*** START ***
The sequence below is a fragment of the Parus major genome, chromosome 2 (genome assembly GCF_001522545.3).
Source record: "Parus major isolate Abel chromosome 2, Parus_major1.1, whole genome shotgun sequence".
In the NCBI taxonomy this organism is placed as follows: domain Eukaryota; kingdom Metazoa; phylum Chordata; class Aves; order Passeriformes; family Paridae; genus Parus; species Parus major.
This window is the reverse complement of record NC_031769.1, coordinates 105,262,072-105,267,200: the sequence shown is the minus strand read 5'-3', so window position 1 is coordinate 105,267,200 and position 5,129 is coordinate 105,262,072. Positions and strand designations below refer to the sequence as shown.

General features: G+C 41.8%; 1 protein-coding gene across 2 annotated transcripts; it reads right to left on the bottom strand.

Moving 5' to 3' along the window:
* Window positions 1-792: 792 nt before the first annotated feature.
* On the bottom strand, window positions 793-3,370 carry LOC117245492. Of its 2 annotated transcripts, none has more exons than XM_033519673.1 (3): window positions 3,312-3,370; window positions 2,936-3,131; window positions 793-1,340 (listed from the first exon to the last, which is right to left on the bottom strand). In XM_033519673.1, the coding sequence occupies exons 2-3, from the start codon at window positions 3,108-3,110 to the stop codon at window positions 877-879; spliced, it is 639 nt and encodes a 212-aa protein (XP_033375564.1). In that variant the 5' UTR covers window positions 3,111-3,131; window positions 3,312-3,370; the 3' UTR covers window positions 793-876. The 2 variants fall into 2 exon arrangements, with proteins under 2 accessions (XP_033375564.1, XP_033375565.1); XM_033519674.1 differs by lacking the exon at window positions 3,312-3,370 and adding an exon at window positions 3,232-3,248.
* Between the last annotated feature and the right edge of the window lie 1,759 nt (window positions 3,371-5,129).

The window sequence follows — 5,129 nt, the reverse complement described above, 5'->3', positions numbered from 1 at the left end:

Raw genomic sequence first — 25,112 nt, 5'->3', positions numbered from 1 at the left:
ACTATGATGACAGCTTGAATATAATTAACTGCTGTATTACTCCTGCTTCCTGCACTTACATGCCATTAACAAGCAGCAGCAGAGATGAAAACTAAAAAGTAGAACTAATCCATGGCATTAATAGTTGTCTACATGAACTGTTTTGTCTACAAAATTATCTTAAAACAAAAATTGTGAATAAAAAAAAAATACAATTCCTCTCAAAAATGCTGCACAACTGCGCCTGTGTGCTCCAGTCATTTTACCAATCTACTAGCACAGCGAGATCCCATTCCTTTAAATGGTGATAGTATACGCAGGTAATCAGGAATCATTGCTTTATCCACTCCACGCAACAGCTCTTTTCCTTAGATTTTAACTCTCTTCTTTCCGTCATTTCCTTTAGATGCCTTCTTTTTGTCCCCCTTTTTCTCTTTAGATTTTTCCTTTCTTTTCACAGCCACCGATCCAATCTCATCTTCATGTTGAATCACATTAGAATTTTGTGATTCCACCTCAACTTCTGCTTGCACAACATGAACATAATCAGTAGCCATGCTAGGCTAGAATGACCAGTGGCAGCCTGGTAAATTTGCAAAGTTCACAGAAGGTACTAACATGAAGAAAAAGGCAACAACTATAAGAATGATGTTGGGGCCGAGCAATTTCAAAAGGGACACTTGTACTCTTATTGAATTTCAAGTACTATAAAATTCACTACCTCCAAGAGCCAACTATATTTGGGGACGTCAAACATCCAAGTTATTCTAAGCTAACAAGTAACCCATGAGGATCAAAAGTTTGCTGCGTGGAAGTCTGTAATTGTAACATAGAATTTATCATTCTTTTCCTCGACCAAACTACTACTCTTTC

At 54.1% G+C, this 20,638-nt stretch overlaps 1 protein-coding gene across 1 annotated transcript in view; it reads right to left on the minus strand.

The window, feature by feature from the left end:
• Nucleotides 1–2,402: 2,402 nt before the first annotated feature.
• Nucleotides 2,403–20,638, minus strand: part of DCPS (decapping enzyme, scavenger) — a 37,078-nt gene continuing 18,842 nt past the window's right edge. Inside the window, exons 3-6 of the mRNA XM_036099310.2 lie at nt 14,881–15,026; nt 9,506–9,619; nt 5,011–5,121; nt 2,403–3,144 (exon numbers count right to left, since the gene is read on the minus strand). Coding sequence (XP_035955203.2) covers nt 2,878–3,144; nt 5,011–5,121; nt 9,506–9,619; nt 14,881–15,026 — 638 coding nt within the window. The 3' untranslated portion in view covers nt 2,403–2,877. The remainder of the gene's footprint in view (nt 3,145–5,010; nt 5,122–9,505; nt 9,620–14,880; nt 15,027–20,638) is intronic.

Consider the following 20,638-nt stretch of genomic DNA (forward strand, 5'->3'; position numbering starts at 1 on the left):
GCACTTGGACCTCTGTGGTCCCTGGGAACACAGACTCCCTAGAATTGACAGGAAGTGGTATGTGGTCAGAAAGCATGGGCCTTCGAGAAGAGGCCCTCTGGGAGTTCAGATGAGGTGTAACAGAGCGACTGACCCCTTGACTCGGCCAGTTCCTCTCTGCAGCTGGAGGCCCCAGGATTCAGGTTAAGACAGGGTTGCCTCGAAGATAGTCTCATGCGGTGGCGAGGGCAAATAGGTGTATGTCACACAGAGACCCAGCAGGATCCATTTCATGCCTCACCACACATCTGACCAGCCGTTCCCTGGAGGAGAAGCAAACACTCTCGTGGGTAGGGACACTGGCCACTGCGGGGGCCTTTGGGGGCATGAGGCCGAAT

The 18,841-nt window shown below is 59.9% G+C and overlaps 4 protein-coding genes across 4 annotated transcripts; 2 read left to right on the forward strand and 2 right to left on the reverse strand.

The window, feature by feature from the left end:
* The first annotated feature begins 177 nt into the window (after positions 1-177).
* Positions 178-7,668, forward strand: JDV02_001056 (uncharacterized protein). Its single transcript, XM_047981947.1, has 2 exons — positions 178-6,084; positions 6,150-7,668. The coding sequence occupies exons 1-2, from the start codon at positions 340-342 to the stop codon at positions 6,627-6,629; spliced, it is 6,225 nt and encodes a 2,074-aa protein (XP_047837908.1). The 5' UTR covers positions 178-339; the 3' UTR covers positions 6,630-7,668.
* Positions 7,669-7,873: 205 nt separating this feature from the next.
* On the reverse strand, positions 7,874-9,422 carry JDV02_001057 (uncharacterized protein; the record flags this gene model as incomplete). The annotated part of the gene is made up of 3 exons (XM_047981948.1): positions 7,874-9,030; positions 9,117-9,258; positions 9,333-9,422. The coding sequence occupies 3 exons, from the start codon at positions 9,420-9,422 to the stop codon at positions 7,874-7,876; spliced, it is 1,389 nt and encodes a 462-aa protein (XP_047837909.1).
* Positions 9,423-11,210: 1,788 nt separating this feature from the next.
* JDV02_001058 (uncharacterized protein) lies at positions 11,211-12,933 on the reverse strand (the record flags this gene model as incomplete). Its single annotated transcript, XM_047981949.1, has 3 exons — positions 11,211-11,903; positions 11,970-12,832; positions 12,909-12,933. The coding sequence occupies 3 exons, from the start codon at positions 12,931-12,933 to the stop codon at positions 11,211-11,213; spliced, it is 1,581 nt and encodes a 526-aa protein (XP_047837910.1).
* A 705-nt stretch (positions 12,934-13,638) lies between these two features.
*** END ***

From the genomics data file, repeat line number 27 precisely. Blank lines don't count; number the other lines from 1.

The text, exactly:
* A 705-nt stretch (positions 12,934-13,638) lies between these two features.